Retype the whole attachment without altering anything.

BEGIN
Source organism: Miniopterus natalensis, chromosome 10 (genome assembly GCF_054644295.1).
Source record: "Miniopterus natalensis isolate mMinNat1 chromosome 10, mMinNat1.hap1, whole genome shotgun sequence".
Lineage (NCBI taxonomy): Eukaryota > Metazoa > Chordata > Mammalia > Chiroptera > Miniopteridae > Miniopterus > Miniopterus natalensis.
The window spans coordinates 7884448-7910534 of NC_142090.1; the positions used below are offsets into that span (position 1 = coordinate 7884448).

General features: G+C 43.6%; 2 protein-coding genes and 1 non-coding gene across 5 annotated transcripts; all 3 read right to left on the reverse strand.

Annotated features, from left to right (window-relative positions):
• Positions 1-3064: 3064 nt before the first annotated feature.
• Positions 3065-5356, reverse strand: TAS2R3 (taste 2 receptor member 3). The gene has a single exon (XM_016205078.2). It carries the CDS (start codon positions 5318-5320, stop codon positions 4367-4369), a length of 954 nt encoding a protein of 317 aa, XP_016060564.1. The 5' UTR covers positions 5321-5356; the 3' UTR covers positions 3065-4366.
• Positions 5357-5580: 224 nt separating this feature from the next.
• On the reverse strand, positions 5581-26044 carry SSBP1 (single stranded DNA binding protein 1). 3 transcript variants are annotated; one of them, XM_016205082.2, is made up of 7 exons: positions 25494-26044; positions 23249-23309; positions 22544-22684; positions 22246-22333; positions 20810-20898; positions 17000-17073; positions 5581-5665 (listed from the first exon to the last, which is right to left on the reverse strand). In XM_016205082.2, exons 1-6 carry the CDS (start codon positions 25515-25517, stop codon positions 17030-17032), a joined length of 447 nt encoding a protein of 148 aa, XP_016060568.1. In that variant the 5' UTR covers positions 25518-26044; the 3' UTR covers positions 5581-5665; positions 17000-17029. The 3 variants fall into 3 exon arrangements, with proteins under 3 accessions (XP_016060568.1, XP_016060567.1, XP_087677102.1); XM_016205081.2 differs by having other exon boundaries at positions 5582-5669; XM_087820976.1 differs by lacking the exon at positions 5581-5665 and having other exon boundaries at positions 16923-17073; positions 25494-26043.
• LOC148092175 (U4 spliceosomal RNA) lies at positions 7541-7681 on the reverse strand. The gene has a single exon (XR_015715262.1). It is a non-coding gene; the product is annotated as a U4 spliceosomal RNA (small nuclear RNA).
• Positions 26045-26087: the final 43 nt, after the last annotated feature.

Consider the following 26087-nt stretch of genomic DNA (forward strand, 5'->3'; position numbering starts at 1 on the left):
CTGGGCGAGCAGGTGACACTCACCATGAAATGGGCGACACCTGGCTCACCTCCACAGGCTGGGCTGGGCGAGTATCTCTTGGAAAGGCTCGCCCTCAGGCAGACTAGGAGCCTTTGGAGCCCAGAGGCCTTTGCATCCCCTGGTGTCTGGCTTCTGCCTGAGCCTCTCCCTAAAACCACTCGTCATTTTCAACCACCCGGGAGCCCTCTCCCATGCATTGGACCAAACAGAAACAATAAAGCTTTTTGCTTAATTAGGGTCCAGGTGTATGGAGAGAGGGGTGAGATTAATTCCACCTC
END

Source organism: Miniopterus natalensis, chromosome 10 (genome assembly GCF_054644295.1).
Source record: "Miniopterus natalensis isolate mMinNat1 chromosome 10, mMinNat1.hap1, whole genome shotgun sequence".
Lineage (NCBI taxonomy): Eukaryota > Metazoa > Chordata > Mammalia > Chiroptera > Miniopteridae > Miniopterus > Miniopterus natalensis.
The window spans coordinates 7884448-7910534 of NC_142090.1; the positions used below are offsets into that span (position 1 = coordinate 7884448).

General features: G+C 43.6%; 2 protein-coding genes and 1 non-coding gene across 5 annotated transcripts; all 3 read right to left on the reverse strand.

Annotated features, from left to right (window-relative positions):
• Positions 1-3064: 3064 nt before the first annotated feature.
• Positions 3065-5356, reverse strand: TAS2R3 (taste 2 receptor member 3). The gene has a single exon (XM_016205078.2). It carries the CDS (start codon positions 5318-5320, stop codon positions 4367-4369), a length of 954 nt encoding a protein of 317 aa, XP_016060564.1. The 5' UTR covers positions 5321-5356; the 3' UTR covers positions 3065-4366.
• Positions 5357-5580: 224 nt separating this feature from the next.
• On the reverse strand, positions 5581-26044 carry SSBP1 (single stranded DNA binding protein 1). 3 transcript variants are annotated; one of them, XM_016205082.2, is made up of 7 exons: positions 25494-26044; positions 23249-23309; positions 22544-22684; positions 22246-22333; positions 20810-20898; positions 17000-17073; positions 5581-5665 (listed from the first exon to the last, which is right to left on the reverse strand). In XM_016205082.2, exons 1-6 carry the CDS (start codon positions 25515-25517, stop codon positions 17030-17032), a joined length of 447 nt encoding a protein of 148 aa, XP_016060568.1. In that variant the 5' UTR covers positions 25518-26044; the 3' UTR covers positions 5581-5665; positions 17000-17029. The 3 variants fall into 3 exon arrangements, with proteins under 3 accessions (XP_016060568.1, XP_016060567.1, XP_087677102.1); XM_016205081.2 differs by having other exon boundaries at positions 5582-5669; XM_087820976.1 differs by lacking the exon at positions 5581-5665 and having other exon boundaries at positions 16923-17073; positions 25494-26043.
• LOC148092175 (U4 spliceosomal RNA) lies at positions 7541-7681 on the reverse strand. The gene has a single exon (XR_015715262.1). It is a non-coding gene; the product is annotated as a U4 spliceosomal RNA (small nuclear RNA).
• Positions 26045-26087: the final 43 nt, after the last annotated feature.

Consider the following 26087-nt stretch of genomic DNA (forward strand, 5'->3'; position numbering starts at 1 on the left):
CTGGGCGAGCAGGTGACACTCACCATGAAATGGGCGACACCTGGCTCACCTCCACAGGCTGGGCTGGGCGAGTATCTCTTGGAAAGGCTCGCCCTCAGGCAGACTAGGAGCCTTTGGAGCCCAGAGGCCTTTGCATCCCCTGGTGTCTGGCTTCTGCCTGAGCCTCTCCCTAAAACCACTCGTCATTTTCAACCACCCGGGAGCCCTCTCCCATGCATTGGACCAAACAGAAACAATAAAGCTTTTTGCTTAATTAGGGTCCAGGTGTATGGAGAGAGGGGTGAGATTAATTCCACCTC